TROY, N.Y. (NEWS10) — The Troy Branch of the NAACP said it’s actively working to connect with the community and be a liaison between the mayor’s office and residents.
“We need to make the community a priority, and right now, people in the community don’t feel as though their needs have been tended to,” said President Renee Powell.
Residents in the community said they feel like their voices aren’t being heard when it comes to addressing violence in Black and Brown neighborhoods.
Powell said the organization met with Mayor Patrick Madden’s Office in July to discuss several areas of concerns from them including better lighting on streets, city cameras and community engagement.
“Three days after young Mister Davis lost his life, we’re still waiting for street lights, we’re still waiting for cameras,” Powell said.
The NAACP president said she can’t say having those adjustments would have stopped 11-year-old Ayshawn Davis’s homicide, but she said it can prevent a crime like his from happening in the future.
“I am trying to remain hopeful that we get better results for the City of Troy,” Powell said.
Outside of being one of many voices for the community, the organization and its members have created different groups and events to engage with neighbors. Powell says violence in the community has made their efforts difficult.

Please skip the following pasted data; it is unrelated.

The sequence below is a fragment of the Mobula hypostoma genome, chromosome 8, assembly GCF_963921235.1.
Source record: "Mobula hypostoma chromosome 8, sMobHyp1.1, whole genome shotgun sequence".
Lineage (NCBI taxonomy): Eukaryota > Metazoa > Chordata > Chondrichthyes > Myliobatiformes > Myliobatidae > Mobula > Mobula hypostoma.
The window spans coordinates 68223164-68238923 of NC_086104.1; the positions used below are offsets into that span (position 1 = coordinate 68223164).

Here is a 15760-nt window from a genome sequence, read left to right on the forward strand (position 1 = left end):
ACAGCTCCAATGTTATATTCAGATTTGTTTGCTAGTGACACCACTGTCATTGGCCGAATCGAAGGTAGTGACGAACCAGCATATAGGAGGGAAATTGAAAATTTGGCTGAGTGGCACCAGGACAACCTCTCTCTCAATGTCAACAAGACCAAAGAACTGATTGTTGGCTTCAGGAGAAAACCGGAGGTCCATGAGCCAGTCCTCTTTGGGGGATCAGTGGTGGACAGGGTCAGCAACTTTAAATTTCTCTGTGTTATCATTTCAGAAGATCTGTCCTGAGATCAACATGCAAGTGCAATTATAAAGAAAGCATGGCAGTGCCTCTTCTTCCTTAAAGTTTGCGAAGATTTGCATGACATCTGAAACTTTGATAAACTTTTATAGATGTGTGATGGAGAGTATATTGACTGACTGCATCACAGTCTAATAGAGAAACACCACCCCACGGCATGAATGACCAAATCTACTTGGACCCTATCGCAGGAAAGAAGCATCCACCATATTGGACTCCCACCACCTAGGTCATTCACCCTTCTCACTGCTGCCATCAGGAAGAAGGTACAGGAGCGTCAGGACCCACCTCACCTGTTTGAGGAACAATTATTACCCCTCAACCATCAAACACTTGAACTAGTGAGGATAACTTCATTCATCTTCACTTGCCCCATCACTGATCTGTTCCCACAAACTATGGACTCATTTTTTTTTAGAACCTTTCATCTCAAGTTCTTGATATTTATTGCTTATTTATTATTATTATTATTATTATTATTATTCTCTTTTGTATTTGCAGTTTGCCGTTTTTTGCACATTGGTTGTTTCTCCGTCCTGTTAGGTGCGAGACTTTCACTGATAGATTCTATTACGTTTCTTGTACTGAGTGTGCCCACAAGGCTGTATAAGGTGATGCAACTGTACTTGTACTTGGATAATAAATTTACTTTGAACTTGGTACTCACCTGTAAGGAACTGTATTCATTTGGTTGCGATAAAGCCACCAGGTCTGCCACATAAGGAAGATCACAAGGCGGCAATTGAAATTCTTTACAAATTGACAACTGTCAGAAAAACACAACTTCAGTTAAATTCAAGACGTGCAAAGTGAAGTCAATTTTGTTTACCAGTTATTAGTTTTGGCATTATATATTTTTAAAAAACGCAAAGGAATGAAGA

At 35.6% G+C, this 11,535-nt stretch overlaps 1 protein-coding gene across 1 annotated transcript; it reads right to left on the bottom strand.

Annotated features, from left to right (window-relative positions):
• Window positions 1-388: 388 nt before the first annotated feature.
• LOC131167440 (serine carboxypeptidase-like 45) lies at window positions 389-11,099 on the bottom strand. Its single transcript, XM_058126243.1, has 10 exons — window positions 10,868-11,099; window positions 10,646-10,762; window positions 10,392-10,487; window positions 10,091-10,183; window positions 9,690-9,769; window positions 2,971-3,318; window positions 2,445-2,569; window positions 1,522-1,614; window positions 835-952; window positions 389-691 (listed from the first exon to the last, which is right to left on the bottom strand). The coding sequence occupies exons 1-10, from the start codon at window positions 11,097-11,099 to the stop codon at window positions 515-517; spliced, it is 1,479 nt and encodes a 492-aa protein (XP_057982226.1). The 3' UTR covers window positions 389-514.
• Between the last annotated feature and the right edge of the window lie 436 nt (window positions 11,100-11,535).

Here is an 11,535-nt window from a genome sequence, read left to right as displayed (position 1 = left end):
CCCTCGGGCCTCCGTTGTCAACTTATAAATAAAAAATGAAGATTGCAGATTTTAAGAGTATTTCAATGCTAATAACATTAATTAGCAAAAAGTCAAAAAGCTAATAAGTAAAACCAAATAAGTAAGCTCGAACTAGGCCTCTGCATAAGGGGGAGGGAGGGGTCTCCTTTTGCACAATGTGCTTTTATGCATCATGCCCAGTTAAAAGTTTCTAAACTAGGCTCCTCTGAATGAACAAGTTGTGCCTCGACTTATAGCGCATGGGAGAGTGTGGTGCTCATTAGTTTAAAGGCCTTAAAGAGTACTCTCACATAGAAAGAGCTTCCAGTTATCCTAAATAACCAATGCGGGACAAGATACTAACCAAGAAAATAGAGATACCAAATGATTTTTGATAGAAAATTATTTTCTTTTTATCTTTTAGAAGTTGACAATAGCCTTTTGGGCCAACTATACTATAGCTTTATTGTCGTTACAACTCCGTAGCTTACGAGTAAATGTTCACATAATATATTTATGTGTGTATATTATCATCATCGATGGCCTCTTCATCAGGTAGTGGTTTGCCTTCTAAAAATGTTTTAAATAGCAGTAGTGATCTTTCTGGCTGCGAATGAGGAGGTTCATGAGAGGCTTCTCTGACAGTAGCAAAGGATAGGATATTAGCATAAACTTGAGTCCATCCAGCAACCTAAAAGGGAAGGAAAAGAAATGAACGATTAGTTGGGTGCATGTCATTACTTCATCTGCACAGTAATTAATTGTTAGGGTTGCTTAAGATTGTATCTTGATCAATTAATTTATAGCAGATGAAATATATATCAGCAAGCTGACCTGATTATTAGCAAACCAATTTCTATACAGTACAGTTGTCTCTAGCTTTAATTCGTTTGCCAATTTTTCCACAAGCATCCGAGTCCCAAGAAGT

“Folks were afraid to come out of their houses because of the gun violence. They just didn’t know what was going to transpire,” Powell said.
While Powell said she’s remaining hopeful the community’s concerns will be addressed, she said they’re not being addressed quick enough.
“I don’t think the NAACP is being used to its fullest capacity. We could be doing more,” Powell said. “We have to care about our community and doing what we can to move forward,” Powell said.
The investigation in Davis’s homicide is still ongoing. The Mayor’s Office has sent their condolences to the family.
- 09/30/2020: Morning rain then improving this afternoon
- I-787 Exit 7 eastbound ramp closure due to tractor trailer crash cleared
- Fact check: A look at claims from Trump and Biden’s first debate
- Multiple Apple services reported down Tuesday
- Poll: More than a third of Americans won’t even trust their doctor to tell them a COVID-19 vaccine is safe